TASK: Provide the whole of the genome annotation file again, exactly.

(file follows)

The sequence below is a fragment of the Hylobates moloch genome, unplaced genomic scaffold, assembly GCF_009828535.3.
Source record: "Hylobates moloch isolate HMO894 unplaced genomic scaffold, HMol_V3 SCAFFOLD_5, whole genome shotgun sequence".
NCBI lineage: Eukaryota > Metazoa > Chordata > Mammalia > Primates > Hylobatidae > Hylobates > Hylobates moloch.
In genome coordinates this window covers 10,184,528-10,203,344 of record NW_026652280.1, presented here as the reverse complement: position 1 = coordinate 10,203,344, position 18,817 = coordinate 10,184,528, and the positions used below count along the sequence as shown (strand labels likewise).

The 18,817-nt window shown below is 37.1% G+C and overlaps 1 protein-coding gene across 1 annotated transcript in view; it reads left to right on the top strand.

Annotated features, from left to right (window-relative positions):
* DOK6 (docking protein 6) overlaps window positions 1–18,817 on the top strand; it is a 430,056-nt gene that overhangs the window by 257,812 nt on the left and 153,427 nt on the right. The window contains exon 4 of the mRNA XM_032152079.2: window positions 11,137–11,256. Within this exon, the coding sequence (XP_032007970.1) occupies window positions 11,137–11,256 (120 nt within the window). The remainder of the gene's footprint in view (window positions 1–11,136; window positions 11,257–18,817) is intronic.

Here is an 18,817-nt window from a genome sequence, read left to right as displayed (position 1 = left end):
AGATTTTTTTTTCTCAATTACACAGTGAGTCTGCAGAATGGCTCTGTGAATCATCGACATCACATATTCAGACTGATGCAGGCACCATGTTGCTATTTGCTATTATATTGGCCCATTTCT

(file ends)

The sequence below is a fragment of the Hylobates moloch genome, unplaced genomic scaffold, assembly GCF_009828535.3.
Source record: "Hylobates moloch isolate HMO894 unplaced genomic scaffold, HMol_V3 SCAFFOLD_5, whole genome shotgun sequence".
NCBI lineage: Eukaryota > Metazoa > Chordata > Mammalia > Primates > Hylobatidae > Hylobates > Hylobates moloch.
In genome coordinates this window covers 10,184,528-10,203,344 of record NW_026652280.1, presented here as the reverse complement: position 1 = coordinate 10,203,344, position 18,817 = coordinate 10,184,528, and the positions used below count along the sequence as shown (strand labels likewise).

The 18,817-nt window shown below is 37.1% G+C and overlaps 1 protein-coding gene across 1 annotated transcript in view; it reads left to right on the top strand.

Annotated features, from left to right (window-relative positions):
* DOK6 (docking protein 6) overlaps window positions 1–18,817 on the top strand; it is a 430,056-nt gene that overhangs the window by 257,812 nt on the left and 153,427 nt on the right. The window contains exon 4 of the mRNA XM_032152079.2: window positions 11,137–11,256. Within this exon, the coding sequence (XP_032007970.1) occupies window positions 11,137–11,256 (120 nt within the window). The remainder of the gene's footprint in view (window positions 1–11,136; window positions 11,257–18,817) is intronic.

Here is an 18,817-nt window from a genome sequence, read left to right as displayed (position 1 = left end):
AGATTTTTTTTTCTCAATTACACAGTGAGTCTGCAGAATGGCTCTGTGAATCATCGACATCACATATTCAGACTGATGCAGGCACCATGTTGCTATTTGCTATTATATTGGCCCATTTCT